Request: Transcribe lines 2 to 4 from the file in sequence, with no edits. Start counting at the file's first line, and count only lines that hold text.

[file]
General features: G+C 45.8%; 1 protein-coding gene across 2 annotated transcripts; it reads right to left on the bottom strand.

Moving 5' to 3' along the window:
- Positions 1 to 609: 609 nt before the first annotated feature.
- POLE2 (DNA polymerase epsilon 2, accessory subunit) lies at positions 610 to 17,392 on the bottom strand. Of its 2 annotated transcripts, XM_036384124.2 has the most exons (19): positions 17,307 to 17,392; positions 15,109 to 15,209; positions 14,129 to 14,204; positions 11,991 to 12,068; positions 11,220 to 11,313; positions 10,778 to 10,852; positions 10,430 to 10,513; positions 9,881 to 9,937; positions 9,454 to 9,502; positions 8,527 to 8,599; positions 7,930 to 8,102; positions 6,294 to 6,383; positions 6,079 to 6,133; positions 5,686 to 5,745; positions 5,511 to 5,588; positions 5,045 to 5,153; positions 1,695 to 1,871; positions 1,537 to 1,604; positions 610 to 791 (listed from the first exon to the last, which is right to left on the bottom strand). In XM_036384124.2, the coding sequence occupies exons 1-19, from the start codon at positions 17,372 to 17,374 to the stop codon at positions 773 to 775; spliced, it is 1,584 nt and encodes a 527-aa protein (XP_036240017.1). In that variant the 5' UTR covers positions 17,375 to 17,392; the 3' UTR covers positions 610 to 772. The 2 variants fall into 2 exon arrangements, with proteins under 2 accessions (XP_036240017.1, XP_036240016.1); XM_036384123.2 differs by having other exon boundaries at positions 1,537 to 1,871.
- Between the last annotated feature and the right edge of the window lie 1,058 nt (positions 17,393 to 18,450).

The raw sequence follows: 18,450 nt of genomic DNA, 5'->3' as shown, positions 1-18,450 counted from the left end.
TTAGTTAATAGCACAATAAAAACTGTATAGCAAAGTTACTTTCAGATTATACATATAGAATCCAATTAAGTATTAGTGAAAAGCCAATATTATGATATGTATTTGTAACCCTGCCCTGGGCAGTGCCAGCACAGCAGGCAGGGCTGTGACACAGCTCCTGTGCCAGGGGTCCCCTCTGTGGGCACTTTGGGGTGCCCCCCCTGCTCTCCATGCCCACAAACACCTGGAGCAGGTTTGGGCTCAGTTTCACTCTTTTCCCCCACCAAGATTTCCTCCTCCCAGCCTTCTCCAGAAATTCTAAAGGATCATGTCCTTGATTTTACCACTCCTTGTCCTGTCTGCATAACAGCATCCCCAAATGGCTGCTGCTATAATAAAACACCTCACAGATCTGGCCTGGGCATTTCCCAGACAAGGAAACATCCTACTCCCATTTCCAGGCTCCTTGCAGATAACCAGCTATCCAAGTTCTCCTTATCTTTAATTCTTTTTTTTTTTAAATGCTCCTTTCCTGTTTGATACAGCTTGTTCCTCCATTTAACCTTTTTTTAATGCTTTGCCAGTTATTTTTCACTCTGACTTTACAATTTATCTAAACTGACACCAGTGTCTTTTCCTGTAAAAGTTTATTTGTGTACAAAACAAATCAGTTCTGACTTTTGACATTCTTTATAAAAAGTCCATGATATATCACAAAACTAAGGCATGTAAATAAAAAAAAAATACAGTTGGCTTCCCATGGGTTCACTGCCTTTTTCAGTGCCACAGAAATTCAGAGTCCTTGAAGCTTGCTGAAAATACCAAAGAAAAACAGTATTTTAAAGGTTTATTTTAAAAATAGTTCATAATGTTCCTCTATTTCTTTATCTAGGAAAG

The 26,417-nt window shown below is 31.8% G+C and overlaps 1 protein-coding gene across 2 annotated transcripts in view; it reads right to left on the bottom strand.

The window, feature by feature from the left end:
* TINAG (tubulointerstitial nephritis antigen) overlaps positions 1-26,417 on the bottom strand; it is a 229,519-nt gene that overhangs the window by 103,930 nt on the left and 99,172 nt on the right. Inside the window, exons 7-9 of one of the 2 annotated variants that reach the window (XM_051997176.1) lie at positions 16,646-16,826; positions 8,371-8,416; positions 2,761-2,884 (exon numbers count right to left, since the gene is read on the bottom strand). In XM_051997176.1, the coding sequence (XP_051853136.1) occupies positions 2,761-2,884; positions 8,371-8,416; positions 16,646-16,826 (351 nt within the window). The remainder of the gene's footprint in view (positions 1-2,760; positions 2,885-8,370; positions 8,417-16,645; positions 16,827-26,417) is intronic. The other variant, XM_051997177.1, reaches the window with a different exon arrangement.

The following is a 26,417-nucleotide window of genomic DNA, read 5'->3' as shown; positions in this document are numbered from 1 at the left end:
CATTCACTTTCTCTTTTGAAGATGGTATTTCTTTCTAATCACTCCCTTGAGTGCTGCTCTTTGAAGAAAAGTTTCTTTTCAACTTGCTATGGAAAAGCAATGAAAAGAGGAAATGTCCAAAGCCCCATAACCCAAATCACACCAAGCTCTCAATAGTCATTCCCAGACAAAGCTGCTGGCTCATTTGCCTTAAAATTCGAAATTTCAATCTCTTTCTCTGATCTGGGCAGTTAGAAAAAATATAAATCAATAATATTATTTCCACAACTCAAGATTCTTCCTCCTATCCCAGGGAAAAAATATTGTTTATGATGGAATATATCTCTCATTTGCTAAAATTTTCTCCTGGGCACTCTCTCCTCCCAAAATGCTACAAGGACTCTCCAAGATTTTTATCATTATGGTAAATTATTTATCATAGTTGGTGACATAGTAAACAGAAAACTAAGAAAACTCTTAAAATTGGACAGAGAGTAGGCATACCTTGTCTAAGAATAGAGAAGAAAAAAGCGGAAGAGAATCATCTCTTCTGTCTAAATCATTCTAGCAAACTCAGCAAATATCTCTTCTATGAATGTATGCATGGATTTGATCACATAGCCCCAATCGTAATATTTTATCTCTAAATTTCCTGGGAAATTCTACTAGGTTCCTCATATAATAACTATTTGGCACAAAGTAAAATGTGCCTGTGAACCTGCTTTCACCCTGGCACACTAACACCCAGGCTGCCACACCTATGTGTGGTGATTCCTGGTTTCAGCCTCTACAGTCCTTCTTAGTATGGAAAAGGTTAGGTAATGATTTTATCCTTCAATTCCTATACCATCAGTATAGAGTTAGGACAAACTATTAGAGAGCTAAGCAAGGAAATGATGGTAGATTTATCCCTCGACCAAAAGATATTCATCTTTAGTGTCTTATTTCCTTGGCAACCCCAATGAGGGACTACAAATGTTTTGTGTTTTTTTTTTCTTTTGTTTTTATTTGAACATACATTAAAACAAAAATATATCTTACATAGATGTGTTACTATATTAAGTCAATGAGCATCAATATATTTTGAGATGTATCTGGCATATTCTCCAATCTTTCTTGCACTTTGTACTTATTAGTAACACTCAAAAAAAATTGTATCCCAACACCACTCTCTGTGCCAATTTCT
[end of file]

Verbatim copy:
Moving 5' to 3' along the window:
- Positions 1 to 609: 609 nt before the first annotated feature.
- POLE2 (DNA polymerase epsilon 2, accessory subunit) lies at positions 610 to 17,392 on the bottom strand. Of its 2 annotated transcripts, XM_036384124.2 has the most exons (19): positions 17,307 to 17,392; positions 15,109 to 15,209; positions 14,129 to 14,204; positions 11,991 to 12,068; positions 11,220 to 11,313; positions 10,778 to 10,852; positions 10,430 to 10,513; positions 9,881 to 9,937; positions 9,454 to 9,502; positions 8,527 to 8,599; positions 7,930 to 8,102; positions 6,294 to 6,383; positions 6,079 to 6,133; positions 5,686 to 5,745; positions 5,511 to 5,588; positions 5,045 to 5,153; positions 1,695 to 1,871; positions 1,537 to 1,604; positions 610 to 791 (listed from the first exon to the last, which is right to left on the bottom strand). In XM_036384124.2, the coding sequence occupies exons 1-19, from the start codon at positions 17,372 to 17,374 to the stop codon at positions 773 to 775; spliced, it is 1,584 nt and encodes a 527-aa protein (XP_036240017.1). In that variant the 5' UTR covers positions 17,375 to 17,392; the 3' UTR covers positions 610 to 772. The 2 variants fall into 2 exon arrangements, with proteins under 2 accessions (XP_036240017.1, XP_036240016.1); XM_036384123.2 differs by having other exon boundaries at positions 1,537 to 1,871.